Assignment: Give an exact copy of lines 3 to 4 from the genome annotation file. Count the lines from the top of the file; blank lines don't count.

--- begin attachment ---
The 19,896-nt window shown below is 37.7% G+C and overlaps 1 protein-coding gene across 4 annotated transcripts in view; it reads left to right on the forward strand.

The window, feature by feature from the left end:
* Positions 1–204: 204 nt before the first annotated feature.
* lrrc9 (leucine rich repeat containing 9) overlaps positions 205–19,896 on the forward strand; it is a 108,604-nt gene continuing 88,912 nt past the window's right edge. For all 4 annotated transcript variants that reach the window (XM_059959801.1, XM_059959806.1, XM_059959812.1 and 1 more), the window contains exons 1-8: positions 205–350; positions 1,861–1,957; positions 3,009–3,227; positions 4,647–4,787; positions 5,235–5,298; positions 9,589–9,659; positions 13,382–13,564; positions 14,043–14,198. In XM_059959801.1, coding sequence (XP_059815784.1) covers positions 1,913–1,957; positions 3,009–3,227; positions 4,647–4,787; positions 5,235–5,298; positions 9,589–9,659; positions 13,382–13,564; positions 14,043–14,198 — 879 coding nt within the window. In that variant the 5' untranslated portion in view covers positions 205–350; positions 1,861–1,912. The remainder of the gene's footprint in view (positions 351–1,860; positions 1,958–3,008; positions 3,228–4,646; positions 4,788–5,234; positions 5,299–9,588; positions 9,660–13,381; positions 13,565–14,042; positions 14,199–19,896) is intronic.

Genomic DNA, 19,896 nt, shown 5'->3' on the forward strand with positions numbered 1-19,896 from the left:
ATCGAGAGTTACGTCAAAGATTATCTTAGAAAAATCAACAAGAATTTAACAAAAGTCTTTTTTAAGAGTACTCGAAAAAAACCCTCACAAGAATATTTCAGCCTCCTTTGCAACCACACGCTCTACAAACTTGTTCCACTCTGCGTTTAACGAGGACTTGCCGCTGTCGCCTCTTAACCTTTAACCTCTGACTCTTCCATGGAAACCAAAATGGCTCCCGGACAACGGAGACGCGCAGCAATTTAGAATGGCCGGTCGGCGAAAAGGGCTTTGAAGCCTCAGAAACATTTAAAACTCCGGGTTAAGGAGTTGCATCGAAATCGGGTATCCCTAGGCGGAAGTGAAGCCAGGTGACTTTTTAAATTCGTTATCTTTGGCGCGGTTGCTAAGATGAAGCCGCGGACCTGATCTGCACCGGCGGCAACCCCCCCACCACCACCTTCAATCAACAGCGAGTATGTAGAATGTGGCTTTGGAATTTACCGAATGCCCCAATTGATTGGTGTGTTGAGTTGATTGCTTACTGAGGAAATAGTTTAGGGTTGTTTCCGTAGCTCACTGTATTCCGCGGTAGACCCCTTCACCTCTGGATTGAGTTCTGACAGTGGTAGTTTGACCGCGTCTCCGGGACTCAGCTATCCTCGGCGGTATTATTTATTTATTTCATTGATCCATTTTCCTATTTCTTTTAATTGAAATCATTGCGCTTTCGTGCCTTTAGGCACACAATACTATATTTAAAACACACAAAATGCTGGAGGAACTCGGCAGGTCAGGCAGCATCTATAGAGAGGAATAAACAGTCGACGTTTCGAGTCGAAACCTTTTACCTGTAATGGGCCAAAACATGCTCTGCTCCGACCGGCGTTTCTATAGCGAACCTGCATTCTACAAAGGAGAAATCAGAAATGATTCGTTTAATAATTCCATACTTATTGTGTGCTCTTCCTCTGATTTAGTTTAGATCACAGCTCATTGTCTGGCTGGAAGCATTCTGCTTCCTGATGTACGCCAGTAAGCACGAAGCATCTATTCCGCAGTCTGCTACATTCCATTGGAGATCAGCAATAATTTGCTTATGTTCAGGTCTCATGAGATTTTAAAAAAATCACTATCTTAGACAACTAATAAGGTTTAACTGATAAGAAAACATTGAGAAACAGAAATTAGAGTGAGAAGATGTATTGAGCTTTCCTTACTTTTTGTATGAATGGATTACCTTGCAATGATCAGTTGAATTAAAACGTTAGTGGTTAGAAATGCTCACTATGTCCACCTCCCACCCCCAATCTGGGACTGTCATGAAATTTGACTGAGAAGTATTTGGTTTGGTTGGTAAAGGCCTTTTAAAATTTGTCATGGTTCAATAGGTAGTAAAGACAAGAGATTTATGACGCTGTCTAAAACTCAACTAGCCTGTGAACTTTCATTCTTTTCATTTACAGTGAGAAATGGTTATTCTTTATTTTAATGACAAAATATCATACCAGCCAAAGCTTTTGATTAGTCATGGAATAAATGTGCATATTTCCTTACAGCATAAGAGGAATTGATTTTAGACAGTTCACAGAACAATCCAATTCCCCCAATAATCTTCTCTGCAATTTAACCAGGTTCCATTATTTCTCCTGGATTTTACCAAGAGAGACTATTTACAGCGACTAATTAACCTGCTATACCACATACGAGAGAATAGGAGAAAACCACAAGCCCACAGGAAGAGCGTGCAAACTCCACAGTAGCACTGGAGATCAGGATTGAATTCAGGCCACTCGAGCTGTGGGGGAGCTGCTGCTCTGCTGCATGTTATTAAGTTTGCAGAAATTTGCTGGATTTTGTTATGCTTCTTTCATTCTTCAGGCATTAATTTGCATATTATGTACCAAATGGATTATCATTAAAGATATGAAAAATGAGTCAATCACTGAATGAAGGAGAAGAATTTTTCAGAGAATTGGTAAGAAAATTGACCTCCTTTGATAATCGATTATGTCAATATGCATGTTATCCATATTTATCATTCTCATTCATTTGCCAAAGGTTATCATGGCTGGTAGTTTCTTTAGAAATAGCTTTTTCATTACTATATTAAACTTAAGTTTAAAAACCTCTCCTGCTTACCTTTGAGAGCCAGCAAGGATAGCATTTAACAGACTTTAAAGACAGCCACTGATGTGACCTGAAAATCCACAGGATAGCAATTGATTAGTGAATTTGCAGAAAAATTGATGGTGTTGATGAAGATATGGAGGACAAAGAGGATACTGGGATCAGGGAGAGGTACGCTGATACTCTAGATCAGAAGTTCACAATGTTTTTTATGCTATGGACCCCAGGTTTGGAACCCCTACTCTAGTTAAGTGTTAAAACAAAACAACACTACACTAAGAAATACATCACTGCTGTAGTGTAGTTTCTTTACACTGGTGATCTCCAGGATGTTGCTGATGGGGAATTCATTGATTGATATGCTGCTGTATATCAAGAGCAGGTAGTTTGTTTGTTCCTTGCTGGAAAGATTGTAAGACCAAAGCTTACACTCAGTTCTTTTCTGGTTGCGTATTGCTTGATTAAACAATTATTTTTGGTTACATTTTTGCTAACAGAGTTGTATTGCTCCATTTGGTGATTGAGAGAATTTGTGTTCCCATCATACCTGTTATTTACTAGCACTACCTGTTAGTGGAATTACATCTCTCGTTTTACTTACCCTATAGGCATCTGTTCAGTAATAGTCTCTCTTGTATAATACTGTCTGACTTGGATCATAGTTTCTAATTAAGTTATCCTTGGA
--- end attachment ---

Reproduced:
* Positions 1–204: 204 nt before the first annotated feature.
* lrrc9 (leucine rich repeat containing 9) overlaps positions 205–19,896 on the forward strand; it is a 108,604-nt gene continuing 88,912 nt past the window's right edge. For all 4 annotated transcript variants that reach the window (XM_059959801.1, XM_059959806.1, XM_059959812.1 and 1 more), the window contains exons 1-8: positions 205–350; positions 1,861–1,957; positions 3,009–3,227; positions 4,647–4,787; positions 5,235–5,298; positions 9,589–9,659; positions 13,382–13,564; positions 14,043–14,198. In XM_059959801.1, coding sequence (XP_059815784.1) covers positions 1,913–1,957; positions 3,009–3,227; positions 4,647–4,787; positions 5,235–5,298; positions 9,589–9,659; positions 13,382–13,564; positions 14,043–14,198 — 879 coding nt within the window. In that variant the 5' untranslated portion in view covers positions 205–350; positions 1,861–1,912. The remainder of the gene's footprint in view (positions 351–1,860; positions 1,958–3,008; positions 3,228–4,646; positions 4,788–5,234; positions 5,299–9,588; positions 9,660–13,381; positions 13,565–14,042; positions 14,199–19,896) is intronic.